Marijuana Pharmaceuticals: The First (and Smallest) Of Many

Written by Adam English
Posted June 26, 2018 at 4:20PM

There is some big news in the headlines today for medical marijuana.

The first marijuana-derived pharmaceutical has been approved in the U.S. by the FDA.

And while this is a big deal as a milestone, I’m greeting it with a shrug for two reasons.

Part of the reason is, if you’ve read past articles from the Outsider Club, you’d have seen this coming for quite some time.

Just to scratch the surface, I’ve written about how we need to change how we look at the medical marijuana sector, and how CBD in particular is becoming the focus of growers.

And that’s just a couple of my recent articles. For years, the Outsider Club has been ahead of the curve on this, especially our resident expert, Jimmy Mengel.

Let’s ignore the familiarity though, for now.

I’m greeting this news with a shrug because:

  1. This was virtually a done deal, a no-brainer, etc.
  2. There is a flood of similar approvals coming right behind.

I’m looking forward to that flood.

Low-Hanging Fruit

The purified cannabidiol (CBD) oil has already been legalized in several states.

Specifically, the FDA approval is for two rare and serious forms of epilepsy: Lennox-Gastaut syndrome and Dravet syndrome.

This is low-hanging fruit for the FDA. Both conditions are brutally debilitating. Both are types of childhood-onset epilepsy that include severe seizures as well as cognitive and developmental impairment.

The non-intoxicating CBD oil treatment is far more effective than anything else available and a drastic reduction in childhood seizures is a clear improvement in quality of life.

The FDA is going to work its way up from here based on two factors.

First, it is going to continue to focus on drug approvals that completely remove the intoxication issue.

This approval is a big chink in the armor for marijuana as a Schedule 1 substance, denoting no potential therapeutic benefit.

Clearly, that needs to go, because the FDA just invalidated its own classification. Removing this is a major hurdle for opening up funding on the federal level for further research.

But let's face it. The getting high aspect was the justification for marijuana becoming a Schedule 1 substance in the first place, deserved or not.

Second, it is going to be looking at how medical marijuana-derived substances compare to current treatments for the diseases. I’ll add side effects too, but they are incredibly mild for CBD oil.

What’s Getting Approved Next

Those two conditions are limiting factors, but in my opinion it will be a good thing.

After all, the first condition (non-intoxicating) limits testing to CBD oil, which shows incredible potential from pre-clinical trials, surveys, and limited studies.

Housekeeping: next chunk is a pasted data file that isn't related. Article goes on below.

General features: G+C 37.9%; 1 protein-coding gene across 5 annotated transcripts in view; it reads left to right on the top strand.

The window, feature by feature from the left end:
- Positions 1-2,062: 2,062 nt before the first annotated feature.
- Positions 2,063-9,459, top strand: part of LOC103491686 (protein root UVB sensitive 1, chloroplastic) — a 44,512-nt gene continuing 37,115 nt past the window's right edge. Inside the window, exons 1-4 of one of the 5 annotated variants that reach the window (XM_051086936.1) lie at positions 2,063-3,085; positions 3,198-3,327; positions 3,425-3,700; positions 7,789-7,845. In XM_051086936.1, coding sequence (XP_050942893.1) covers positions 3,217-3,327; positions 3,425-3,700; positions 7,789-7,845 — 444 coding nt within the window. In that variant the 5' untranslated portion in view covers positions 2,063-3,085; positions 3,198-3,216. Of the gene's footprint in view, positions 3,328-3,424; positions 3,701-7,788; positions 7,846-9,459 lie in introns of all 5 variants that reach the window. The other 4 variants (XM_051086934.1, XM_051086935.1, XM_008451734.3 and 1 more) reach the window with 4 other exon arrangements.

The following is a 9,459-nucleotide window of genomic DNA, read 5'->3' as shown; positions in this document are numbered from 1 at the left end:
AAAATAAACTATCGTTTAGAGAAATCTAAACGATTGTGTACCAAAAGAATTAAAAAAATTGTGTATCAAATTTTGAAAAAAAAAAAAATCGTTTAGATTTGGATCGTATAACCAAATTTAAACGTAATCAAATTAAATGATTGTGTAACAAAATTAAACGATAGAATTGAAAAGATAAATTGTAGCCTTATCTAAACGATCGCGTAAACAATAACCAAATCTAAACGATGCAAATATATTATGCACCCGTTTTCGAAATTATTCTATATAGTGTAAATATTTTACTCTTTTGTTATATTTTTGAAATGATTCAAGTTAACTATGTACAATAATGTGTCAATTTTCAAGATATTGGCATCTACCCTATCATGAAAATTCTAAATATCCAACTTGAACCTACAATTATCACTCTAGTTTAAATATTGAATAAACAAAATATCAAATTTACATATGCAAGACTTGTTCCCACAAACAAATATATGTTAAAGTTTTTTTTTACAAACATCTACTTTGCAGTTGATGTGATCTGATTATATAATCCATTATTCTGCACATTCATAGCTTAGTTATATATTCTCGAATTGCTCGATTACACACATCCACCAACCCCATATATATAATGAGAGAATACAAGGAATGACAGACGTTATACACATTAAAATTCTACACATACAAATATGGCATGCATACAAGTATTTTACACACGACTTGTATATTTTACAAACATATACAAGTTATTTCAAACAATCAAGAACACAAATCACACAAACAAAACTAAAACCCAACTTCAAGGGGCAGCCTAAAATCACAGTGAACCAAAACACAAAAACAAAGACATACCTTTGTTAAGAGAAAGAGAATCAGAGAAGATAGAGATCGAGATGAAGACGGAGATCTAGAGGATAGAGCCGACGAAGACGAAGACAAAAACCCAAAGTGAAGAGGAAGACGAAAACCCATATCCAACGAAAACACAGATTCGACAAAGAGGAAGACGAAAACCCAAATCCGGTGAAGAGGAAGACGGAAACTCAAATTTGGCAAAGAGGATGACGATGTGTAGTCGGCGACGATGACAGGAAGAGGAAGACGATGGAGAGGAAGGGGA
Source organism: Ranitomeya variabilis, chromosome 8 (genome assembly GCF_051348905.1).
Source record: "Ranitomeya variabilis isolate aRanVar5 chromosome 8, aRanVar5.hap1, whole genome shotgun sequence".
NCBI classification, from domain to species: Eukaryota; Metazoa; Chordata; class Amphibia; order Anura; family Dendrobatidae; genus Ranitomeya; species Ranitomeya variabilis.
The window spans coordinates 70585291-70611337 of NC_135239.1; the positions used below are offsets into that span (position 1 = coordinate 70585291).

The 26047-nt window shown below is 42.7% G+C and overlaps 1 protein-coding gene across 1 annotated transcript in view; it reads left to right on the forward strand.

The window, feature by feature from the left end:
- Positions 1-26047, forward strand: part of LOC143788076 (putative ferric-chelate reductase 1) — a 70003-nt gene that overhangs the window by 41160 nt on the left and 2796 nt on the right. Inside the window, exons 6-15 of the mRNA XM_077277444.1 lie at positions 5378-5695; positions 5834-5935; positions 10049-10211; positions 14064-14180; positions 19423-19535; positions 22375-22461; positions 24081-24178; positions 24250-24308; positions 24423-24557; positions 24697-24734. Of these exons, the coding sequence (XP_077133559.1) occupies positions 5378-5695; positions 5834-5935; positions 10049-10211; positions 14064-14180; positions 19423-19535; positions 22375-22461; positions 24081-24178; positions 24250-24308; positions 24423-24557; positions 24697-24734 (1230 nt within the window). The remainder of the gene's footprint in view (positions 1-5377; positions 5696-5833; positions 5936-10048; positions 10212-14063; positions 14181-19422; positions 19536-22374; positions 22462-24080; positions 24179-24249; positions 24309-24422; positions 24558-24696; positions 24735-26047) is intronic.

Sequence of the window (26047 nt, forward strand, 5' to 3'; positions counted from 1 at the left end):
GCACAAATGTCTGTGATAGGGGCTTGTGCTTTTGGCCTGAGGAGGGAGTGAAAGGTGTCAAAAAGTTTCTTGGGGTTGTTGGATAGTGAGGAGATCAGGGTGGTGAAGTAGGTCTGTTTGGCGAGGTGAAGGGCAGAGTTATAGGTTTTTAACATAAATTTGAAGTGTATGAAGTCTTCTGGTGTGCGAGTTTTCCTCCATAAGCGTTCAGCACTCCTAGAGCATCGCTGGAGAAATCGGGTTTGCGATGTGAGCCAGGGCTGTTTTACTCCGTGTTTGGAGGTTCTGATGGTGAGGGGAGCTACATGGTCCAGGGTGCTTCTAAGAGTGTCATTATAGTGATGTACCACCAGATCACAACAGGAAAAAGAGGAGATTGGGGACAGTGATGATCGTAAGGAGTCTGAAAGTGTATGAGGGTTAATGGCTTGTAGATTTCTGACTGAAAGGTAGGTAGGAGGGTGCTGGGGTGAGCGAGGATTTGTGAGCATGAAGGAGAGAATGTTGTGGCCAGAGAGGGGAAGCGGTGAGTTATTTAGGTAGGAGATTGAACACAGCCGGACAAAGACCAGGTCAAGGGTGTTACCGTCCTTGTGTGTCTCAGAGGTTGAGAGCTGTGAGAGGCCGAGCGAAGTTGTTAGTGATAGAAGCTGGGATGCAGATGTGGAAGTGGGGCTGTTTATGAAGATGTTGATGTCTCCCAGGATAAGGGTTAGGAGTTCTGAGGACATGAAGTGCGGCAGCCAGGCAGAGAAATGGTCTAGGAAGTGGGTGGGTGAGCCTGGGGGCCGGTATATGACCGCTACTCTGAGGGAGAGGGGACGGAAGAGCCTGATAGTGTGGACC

The second condition (improves upon current treatment) seems like a bigger hurdle — and it might be to doctors who are used to pushing a pill for every condition — but it really isn’t.

Chronic pain, PTSD, Alzheimer’s, Crohn’s disease, Multiple Sclerosis, a long list of cancers, plus mitigating cancer treatment side effects. We’re terrible at handling all of them.

Chronic pain alone is a giant $625 billion target for medical marijuana companies due to the fact that opioid-based treatments were dumped on a long-simmering addiction issue like gasoline on a fire.

But none of these conditions are addressed well by modern pharmaceuticals. Many patients can’t afford what is available, and many of those drugs come with serious quality of life trade-offs.

This recent FDA approval is the first, and smallest, of many yet to come.

Look to the coming wave of research from small companies to help address some of the most vexing problems modern medicine has yet to solve.

My suggestion? Start right here.

Take care,

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Adam English

follow basic @AdamEnglishOC on Twitter

Adam's editorial talents and analysis drew the attention of senior editors at Outsider Club, which he joined in mid-2012. While he has acquired years of hands-on experience in the editorial room by working side by side with ex-brokers, options floor traders, and financial advisors, he is acutely aware of the challenges faced by retail investors after starting at the ground floor in the financial publishing field. For more on Adam, check out his editor's page

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